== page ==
When we were first pitching Pomello to investors, one of the most frequent criticisms we heard was that a great company culture is nice to have, not need to have. Here was the parting line they would leave us with as they told us they weren’t going to invest.
Human resources leaders focus on engagement, performance, and turnover for good reason: They’re some of the most important indicators of a company’s productivity and value. Yet many companies still struggle to influence and predict their HR metrics consistently.
If you are curious about people analytics and you care about your company culture, then you are in the right place. Culture analytics will change the way you make any decisions impacting your employees. Watch a short video to learn how culture analytics can help your company!
The term people analytics gets thrown around a lot these days. So much in fact that its use as a phrase has outpaced actual adoption by companies. People analytics is a broad term. It can refer to any aspect of HR data that touches on personnel. Maybe that’s why adoption has been so lackluster, no one really knows what it means. When a term isn’t specific it might be buzz-worthy, but it loses its ability to capture to be understood in terms of concrete use cases.
For many HR executives, company culture is made up of the conceptual values that they feel employees should embody. Often, these are conflated with the ways in which company leaders want customers to experience their brands, leading to a nebulous and vaguely defined culture.
There are a few companies that have written at length about their culture. Companies like Netflix and Hubspot articulate clearly what their culture is and communicate what behaviors they want to encourage (and which they want to discourage). Less well known are a few companies like the SAS Institute and Bridgewater that have equally strong cultures, and a similar commitment to educating their current and incoming employees about ‘the way they want to get work done.’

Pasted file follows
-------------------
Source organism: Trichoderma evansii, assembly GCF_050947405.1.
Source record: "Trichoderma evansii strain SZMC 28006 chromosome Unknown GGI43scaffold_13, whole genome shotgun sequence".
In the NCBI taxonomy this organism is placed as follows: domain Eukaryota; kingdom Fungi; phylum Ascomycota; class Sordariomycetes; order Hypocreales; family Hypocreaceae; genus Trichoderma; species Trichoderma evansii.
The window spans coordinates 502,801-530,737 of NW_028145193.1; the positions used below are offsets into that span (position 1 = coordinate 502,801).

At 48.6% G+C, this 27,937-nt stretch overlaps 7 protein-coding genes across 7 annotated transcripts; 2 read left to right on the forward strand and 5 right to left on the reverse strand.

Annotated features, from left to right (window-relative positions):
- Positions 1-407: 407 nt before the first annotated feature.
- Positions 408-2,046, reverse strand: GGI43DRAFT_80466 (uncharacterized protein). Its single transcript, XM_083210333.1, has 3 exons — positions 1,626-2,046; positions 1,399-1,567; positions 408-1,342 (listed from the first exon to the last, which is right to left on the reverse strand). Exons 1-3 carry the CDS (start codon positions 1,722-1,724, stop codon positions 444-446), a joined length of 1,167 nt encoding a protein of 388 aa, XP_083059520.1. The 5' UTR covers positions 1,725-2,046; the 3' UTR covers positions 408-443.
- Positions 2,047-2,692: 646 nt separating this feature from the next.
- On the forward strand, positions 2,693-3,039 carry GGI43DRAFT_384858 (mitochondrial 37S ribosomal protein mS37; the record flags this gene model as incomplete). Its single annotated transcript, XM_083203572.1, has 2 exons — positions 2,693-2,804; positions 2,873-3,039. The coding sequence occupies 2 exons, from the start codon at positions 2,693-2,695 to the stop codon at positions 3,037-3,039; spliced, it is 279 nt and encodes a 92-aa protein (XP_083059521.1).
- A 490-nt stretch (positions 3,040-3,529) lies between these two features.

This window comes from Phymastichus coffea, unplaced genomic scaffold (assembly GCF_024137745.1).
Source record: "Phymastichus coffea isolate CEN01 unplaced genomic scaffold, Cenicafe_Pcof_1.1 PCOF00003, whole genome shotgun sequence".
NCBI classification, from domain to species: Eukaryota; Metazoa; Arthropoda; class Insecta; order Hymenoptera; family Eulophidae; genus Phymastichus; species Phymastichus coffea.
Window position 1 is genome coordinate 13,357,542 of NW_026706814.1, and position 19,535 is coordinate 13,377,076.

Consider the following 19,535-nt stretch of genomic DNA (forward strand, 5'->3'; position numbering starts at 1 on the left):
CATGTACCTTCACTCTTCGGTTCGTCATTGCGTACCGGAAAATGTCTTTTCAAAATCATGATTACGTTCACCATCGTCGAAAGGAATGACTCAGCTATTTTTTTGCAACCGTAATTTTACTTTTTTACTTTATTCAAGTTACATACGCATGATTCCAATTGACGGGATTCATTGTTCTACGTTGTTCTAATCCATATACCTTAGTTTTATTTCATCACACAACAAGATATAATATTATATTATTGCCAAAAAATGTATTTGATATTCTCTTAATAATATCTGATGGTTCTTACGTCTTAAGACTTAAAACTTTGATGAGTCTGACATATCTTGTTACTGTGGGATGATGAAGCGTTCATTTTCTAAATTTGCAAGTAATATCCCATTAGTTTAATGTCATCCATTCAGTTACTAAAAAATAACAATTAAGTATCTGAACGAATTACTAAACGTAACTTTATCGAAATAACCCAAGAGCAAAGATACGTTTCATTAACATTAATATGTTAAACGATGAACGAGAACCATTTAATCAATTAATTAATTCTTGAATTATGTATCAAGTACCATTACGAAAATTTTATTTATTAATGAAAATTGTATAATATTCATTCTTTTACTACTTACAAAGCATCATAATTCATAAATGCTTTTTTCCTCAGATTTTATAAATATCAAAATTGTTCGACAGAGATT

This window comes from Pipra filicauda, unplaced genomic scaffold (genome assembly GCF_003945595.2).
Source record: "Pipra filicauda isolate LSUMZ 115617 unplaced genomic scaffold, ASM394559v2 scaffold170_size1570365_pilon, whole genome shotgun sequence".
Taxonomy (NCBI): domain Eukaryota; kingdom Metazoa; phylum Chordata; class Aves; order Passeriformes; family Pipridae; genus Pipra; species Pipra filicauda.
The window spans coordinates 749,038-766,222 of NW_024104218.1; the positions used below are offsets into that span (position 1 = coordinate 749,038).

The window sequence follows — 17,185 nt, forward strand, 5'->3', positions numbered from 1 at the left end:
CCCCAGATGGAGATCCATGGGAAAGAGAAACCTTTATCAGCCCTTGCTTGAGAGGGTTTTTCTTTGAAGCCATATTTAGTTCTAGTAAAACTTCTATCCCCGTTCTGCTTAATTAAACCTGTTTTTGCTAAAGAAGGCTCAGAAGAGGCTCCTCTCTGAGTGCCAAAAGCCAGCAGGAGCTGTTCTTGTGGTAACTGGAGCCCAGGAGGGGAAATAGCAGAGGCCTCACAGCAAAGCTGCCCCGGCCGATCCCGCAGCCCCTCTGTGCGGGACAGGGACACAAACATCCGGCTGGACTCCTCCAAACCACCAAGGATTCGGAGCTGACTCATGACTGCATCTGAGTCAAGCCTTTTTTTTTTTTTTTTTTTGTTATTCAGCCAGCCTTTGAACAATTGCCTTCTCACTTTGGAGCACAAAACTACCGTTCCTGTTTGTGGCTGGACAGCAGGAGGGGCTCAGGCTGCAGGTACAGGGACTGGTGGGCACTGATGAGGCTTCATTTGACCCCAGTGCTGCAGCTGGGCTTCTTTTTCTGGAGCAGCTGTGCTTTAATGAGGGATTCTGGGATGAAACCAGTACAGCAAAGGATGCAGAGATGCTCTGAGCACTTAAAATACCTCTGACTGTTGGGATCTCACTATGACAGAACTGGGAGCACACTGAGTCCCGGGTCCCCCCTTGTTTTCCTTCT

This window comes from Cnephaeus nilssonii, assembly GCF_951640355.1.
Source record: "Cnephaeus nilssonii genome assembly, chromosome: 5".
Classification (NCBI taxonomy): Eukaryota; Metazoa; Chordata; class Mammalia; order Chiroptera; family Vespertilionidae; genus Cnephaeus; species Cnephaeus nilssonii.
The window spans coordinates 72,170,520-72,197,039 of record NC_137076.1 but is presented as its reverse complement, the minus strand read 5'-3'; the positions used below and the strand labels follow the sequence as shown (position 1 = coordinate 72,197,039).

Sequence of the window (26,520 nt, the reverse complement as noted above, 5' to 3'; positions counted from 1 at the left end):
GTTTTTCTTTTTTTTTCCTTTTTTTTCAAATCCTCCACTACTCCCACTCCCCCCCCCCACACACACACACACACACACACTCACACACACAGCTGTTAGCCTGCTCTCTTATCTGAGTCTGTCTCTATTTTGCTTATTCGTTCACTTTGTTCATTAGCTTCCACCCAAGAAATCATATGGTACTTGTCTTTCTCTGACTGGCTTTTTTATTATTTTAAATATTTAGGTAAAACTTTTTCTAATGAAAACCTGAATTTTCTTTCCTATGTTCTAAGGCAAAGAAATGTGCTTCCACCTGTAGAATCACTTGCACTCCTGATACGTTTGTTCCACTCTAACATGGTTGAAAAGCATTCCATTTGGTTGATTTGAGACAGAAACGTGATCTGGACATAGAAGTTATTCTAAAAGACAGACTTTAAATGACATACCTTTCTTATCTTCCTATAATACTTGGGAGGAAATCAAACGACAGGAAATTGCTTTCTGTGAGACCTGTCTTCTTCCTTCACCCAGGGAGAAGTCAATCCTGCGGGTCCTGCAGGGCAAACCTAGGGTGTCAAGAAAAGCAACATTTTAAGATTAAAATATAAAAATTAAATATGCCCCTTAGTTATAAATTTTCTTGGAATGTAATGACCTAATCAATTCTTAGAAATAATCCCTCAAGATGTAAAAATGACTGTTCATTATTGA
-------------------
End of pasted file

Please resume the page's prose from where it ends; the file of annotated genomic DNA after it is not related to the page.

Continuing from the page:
I’ve been thinking a lot about team-building and traditions lately as our team has grown. It has been really exciting and challenging to see how each additional team member brings their own needs, strengths and ambitions to Pomello. When you’ve been working so long with one person – shout out to my awesome co-founder, Oliver – it can be easy to get set in your ways. And so it is refreshing to have new perspectives and personalities.
To those of us in the business world, academia can appear to move at a glacial pace. But academic research plays an essential role in identifying successful organizational strategies and mechanisms that might not be apparent, even to the actual teams that are implementing them. Pomello is built based on a large body of research which validates the relationship between strong organizational culture and key metrics like employee performance, engagement, and turnover.
Measuring employee performance, engagement, and turnover is something like taking your company’s temperature — you know when a problem exists and look to fix it. With recent studies finding that business units with highly engaged employees report 22 percent higher profitability and 21 percent higher productivity, it’s not surprising that smart company leaders are rushing to foster greater employee engagement.
We get asked a lot about our name. So I decided to write the definitive guide on why we named our company after an obscure citrus fruit most often found at Chinese groceries. Like a pomello, the best part of a company is not visible from the outside. You have peel through an outer layer to understand what’s underneath. And like the inside of pomello, a company culture is made up of different components aligning with teams, locations, hierarchies.